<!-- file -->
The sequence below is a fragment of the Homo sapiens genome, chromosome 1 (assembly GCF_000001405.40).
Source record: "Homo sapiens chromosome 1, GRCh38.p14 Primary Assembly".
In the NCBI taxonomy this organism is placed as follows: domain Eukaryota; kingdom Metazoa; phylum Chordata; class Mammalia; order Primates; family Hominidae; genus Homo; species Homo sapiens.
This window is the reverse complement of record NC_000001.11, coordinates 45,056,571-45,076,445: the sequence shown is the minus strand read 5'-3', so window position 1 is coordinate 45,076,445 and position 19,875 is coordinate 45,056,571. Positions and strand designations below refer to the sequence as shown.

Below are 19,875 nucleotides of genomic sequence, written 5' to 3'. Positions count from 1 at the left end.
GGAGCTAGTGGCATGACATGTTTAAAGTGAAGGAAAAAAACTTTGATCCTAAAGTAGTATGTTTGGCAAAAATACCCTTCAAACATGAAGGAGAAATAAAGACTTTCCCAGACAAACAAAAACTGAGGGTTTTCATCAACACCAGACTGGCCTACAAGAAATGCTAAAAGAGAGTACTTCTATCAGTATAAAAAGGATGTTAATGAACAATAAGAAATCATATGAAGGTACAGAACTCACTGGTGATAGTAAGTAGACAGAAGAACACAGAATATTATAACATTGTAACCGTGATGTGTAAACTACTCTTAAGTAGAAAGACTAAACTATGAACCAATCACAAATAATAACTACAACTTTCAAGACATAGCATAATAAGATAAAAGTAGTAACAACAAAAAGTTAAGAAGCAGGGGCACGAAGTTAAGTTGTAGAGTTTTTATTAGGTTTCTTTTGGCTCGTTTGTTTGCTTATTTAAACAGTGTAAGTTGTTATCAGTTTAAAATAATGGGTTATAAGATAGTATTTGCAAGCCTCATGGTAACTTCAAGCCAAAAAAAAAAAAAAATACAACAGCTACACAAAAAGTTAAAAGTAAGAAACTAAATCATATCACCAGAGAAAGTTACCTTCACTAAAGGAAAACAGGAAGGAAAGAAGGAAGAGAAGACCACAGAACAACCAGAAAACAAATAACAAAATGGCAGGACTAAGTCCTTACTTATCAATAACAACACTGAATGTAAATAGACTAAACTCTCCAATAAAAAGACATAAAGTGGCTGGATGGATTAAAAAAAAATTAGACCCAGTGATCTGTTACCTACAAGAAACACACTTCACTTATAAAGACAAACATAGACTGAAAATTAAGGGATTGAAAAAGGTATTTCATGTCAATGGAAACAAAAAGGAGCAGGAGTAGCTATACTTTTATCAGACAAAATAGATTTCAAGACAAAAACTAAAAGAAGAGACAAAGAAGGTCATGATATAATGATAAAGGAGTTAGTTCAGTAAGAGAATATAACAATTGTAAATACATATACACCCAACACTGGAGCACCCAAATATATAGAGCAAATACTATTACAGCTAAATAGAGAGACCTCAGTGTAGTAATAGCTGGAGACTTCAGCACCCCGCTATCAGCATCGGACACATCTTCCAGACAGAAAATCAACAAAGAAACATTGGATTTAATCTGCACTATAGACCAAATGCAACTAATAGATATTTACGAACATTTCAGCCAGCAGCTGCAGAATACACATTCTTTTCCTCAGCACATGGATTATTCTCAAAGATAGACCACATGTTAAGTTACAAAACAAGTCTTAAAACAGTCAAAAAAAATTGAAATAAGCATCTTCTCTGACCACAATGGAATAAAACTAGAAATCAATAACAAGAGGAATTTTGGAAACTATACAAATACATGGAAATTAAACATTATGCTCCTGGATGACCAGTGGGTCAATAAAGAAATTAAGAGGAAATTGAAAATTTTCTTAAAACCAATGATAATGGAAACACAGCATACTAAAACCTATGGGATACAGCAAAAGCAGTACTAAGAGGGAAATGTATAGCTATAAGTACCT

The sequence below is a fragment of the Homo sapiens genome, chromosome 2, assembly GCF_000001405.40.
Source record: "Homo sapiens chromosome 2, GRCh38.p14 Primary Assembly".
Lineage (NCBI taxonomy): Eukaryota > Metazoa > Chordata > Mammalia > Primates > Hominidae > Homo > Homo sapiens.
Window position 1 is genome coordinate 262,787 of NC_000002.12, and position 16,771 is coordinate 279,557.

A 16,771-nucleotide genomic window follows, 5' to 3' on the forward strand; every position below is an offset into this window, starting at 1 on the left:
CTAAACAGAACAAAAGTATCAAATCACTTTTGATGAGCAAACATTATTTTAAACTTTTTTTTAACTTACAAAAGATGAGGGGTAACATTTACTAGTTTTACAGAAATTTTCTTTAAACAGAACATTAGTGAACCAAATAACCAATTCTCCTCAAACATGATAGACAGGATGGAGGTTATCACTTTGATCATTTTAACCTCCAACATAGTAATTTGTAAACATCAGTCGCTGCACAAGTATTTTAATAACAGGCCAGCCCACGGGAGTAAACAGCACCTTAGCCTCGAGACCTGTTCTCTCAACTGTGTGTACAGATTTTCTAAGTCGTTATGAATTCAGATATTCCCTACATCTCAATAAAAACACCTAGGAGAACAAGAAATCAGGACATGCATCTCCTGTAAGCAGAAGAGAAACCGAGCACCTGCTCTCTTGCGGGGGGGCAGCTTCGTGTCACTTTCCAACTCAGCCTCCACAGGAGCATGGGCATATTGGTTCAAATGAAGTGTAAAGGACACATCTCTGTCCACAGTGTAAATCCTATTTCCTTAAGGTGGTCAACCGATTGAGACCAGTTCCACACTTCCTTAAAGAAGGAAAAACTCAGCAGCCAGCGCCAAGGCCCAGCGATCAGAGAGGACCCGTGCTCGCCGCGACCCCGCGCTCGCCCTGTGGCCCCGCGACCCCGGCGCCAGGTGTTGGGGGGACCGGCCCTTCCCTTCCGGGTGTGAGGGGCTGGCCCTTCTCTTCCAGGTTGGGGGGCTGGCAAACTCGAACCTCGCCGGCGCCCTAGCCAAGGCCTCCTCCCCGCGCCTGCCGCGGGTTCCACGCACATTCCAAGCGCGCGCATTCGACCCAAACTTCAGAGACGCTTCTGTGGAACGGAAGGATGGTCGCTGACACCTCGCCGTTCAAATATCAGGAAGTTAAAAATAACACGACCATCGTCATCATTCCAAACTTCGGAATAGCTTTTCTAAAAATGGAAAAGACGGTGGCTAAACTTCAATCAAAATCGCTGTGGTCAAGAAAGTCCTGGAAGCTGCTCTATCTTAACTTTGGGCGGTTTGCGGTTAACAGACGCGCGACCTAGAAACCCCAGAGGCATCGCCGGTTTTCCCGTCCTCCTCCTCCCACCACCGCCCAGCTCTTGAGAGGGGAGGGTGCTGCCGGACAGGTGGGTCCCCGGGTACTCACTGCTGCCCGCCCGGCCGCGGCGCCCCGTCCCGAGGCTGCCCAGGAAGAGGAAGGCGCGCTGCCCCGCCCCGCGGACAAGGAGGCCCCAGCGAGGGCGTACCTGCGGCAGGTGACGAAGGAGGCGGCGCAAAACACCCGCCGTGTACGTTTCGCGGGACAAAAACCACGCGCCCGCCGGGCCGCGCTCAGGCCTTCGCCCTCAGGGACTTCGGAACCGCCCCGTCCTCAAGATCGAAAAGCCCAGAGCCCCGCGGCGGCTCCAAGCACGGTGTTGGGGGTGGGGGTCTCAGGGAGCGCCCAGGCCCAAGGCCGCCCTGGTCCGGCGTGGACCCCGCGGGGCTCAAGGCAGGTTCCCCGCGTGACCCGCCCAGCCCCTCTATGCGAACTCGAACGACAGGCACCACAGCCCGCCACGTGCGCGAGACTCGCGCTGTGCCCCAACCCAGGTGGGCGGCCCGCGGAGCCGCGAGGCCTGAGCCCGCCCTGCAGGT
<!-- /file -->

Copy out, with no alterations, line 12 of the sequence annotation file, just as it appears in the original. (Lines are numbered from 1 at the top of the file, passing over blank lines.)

CTAAACAGAACAAAAGTATCAAATCACTTTTGATGAGCAAACATTATTTTAAACTTTTTTTTAACTTACAAAAGATGAGGGGTAACATTTACTAGTTTTACAGAAATTTTCTTTAAACAGAACATTAGTGAACCAAATAACCAATTCTCCTCAAACATGATAGACAGGATGGAGGTTATCACTTTGATCATTTTAACCTCCAACATAGTAATTTGTAAACATCAGTCGCTGCACAAGTATTTTAATAACAGGCCAGCCCACGGGAGTAAACAGCACCTTAGCCTCGAGACCTGTTCTCTCAACTGTGTGTACAGATTTTCTAAGTCGTTATGAATTCAGATATTCCCTACATCTCAATAAAAACACCTAGGAGAACAAGAAATCAGGACATGCATCTCCTGTAAGCAGAAGAGAAACCGAGCACCTGCTCTCTTGCGGGGGGGCAGCTTCGTGTCACTTTCCAACTCAGCCTCCACAGGAGCATGGGCATATTGGTTCAAATGAAGTGTAAAGGACACATCTCTGTCCACAGTGTAAATCCTATTTCCTTAAGGTGGTCAACCGATTGAGACCAGTTCCACACTTCCTTAAAGAAGGAAAAACTCAGCAGCCAGCGCCAAGGCCCAGCGATCAGAGAGGACCCGTGCTCGCCGCGACCCCGCGCTCGCCCTGTGGCCCCGCGACCCCGGCGCCAGGTGTTGGGGGGACCGGCCCTTCCCTTCCGGGTGTGAGGGGCTGGCCCTTCTCTTCCAGGTTGGGGGGCTGGCAAACTCGAACCTCGCCGGCGCCCTAGCCAAGGCCTCCTCCCCGCGCCTGCCGCGGGTTCCACGCACATTCCAAGCGCGCGCATTCGACCCAAACTTCAGAGACGCTTCTGTGGAACGGAAGGATGGTCGCTGACACCTCGCCGTTCAAATATCAGGAAGTTAAAAATAACACGACCATCGTCATCATTCCAAACTTCGGAATAGCTTTTCTAAAAATGGAAAAGACGGTGGCTAAACTTCAATCAAAATCGCTGTGGTCAAGAAAGTCCTGGAAGCTGCTCTATCTTAACTTTGGGCGGTTTGCGGTTAACAGACGCGCGACCTAGAAACCCCAGAGGCATCGCCGGTTTTCCCGTCCTCCTCCTCCCACCACCGCCCAGCTCTTGAGAGGGGAGGGTGCTGCCGGACAGGTGGGTCCCCGGGTACTCACTGCTGCCCGCCCGGCCGCGGCGCCCCGTCCCGAGGCTGCCCAGGAAGAGGAAGGCGCGCTGCCCCGCCCCGCGGACAAGGAGGCCCCAGCGAGGGCGTACCTGCGGCAGGTGACGAAGGAGGCGGCGCAAAACACCCGCCGTGTACGTTTCGCGGGACAAAAACCACGCGCCCGCCGGGCCGCGCTCAGGCCTTCGCCCTCAGGGACTTCGGAACCGCCCCGTCCTCAAGATCGAAAAGCCCAGAGCCCCGCGGCGGCTCCAAGCACGGTGTTGGGGGTGGGGGTCTCAGGGAGCGCCCAGGCCCAAGGCCGCCCTGGTCCGGCGTGGACCCCGCGGGGCTCAAGGCAGGTTCCCCGCGTGACCCGCCCAGCCCCTCTATGCGAACTCGAACGACAGGCACCACAGCCCGCCACGTGCGCGAGACTCGCGCTGTGCCCCAACCCAGGTGGGCGGCCCGCGGAGCCGCGAGGCCTGAGCCCGCCCTGCAGGT